Historic Sears Roebuck Building is being converted to mixed-use
Vicksburg’s historic and quaint downtown will soon have a new, unique offering to showcase. The nearly 75-year-old Sears Roebuck Building is gaining new life as a mixed-use development, with retail space on the bottom floor and condominiums on the second and third floors.
Jackson-based HM Williams Construction Inc. is serving as general contractor on the project that is planned for completion this month. It is working with Riverbend Land & Development Company Jackson to convert the art deco building. (Riverbend is headed by Mark Shapley, of Shapley’s restaurant fame, and noted philanthropist Hal Parker. They purchased the building after being led to it by Vicksburg Mayor Laurence Leyens.)
“The Sears building was constructed in 1935,” said Reed Nelson, president of HM Williams. “Refurbishing this historical registered structure will continue to boost Vicksburg’s commitment to restoring downtown. This project preserves a part of Vicksburg’s history while bringing modern use to it.”
Mississippi cities such as Columbus, Starkville and Oxford have had tremendous success converting historic structures into retail-over-commercial space. The key is preserving these structures’ original charm and ambiance while offering modern, convenient downtown living. The Sears Roebuck Building, located on Washington Street, certainly makes for a fine candidate.
The building, which is on the National Historical Register, encompasses 21,000 square feet. A national retailer occupies the bottom floor, while the top two floors are being converted into nine condos, work that began last November.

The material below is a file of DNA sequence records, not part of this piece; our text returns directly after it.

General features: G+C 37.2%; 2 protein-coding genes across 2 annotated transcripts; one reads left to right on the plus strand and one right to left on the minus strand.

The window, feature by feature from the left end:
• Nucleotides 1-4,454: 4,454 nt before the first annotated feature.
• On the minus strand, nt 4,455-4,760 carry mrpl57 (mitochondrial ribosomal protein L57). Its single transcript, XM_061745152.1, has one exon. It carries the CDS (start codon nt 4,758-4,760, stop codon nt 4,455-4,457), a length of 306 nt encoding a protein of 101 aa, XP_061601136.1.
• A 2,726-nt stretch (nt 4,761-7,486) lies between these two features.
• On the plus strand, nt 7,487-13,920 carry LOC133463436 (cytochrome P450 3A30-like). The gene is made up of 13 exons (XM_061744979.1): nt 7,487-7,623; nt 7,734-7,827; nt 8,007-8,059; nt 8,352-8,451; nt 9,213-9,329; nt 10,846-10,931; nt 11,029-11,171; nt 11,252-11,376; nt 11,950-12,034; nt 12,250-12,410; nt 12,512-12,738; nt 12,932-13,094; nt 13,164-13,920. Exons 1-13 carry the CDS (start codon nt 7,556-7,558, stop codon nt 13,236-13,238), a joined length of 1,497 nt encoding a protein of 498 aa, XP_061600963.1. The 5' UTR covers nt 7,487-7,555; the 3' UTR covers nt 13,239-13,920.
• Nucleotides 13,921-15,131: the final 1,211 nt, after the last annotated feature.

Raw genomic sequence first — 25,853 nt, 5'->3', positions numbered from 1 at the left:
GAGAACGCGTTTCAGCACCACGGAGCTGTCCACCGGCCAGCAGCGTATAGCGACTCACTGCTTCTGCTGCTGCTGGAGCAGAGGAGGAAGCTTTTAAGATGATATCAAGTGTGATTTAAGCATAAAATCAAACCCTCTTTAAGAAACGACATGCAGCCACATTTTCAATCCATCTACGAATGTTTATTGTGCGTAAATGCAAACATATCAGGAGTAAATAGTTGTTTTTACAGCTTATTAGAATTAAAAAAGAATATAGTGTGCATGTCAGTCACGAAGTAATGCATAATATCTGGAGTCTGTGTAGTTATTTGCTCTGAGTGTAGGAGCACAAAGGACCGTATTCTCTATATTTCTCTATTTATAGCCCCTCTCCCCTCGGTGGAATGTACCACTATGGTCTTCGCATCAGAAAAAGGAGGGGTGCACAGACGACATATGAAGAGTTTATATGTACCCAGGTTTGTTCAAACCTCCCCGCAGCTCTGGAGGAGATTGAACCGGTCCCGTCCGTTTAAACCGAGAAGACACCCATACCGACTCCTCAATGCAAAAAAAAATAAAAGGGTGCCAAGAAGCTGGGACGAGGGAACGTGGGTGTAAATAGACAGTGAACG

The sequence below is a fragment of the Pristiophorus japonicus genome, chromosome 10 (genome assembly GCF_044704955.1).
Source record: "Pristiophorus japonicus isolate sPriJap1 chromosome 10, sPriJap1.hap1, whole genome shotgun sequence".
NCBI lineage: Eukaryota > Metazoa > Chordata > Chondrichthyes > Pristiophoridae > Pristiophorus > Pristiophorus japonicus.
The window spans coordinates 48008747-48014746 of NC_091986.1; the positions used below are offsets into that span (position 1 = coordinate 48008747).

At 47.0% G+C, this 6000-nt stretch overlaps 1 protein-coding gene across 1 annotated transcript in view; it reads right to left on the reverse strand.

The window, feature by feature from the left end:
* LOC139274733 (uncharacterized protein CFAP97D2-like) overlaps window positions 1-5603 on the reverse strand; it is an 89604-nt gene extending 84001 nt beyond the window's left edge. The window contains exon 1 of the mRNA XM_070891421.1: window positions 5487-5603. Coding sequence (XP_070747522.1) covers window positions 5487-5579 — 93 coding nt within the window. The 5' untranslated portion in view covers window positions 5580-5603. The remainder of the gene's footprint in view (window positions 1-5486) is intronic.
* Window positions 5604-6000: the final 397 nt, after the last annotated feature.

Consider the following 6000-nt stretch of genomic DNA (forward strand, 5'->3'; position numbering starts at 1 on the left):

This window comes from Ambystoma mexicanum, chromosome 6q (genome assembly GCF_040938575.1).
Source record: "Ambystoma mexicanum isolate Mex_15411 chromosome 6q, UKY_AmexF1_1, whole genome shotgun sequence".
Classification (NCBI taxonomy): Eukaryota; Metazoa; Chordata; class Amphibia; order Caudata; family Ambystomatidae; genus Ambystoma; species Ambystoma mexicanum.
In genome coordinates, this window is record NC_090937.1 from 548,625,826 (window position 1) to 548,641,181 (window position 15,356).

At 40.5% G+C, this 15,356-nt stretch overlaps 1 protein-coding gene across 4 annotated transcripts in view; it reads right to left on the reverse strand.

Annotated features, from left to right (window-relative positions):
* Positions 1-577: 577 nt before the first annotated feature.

The condos are two bedroom, two bath averaging 1,000-1,500 square feet each, with one two-story unit encompassing 1,750 square feet and offering a great view of the Mississippi River.
Nelson said Parker and Shapley are retaining four units for corporate rental to accommodate the Vicksburg business community.
David Lum Architecture and Tom Pharr of Anchucha B&B executed the design work on the project, and went to great lengths to preserve the building’s aesthetic appeal. The units sport their original hardwood floors. The original interior brick walls are exposed in each unit, and they also feature solid surface granite countertops.
Modern amenities are also included. The project includes a fitness center and a common area clubroom for the tenants and unit owners. The developers created a rear entry and balcony that now adjoins a three-story parking garage ensuring that each tenant has individual, covered parking spaces.
Nelson said taking a historical building and stripping it down to the original floors and walls takes creativity — and adds a lot of fun to the work. It may be fun to HM Williams, but it certainly is not novel.
HM Williams was established in 2007 in Tupelo when industry veteran Mike Williams purchased an existing general construction firm. Williams has nearly 15 years of construction experience working for firms in Jackson, Fulton and Tupelo before going his own way.
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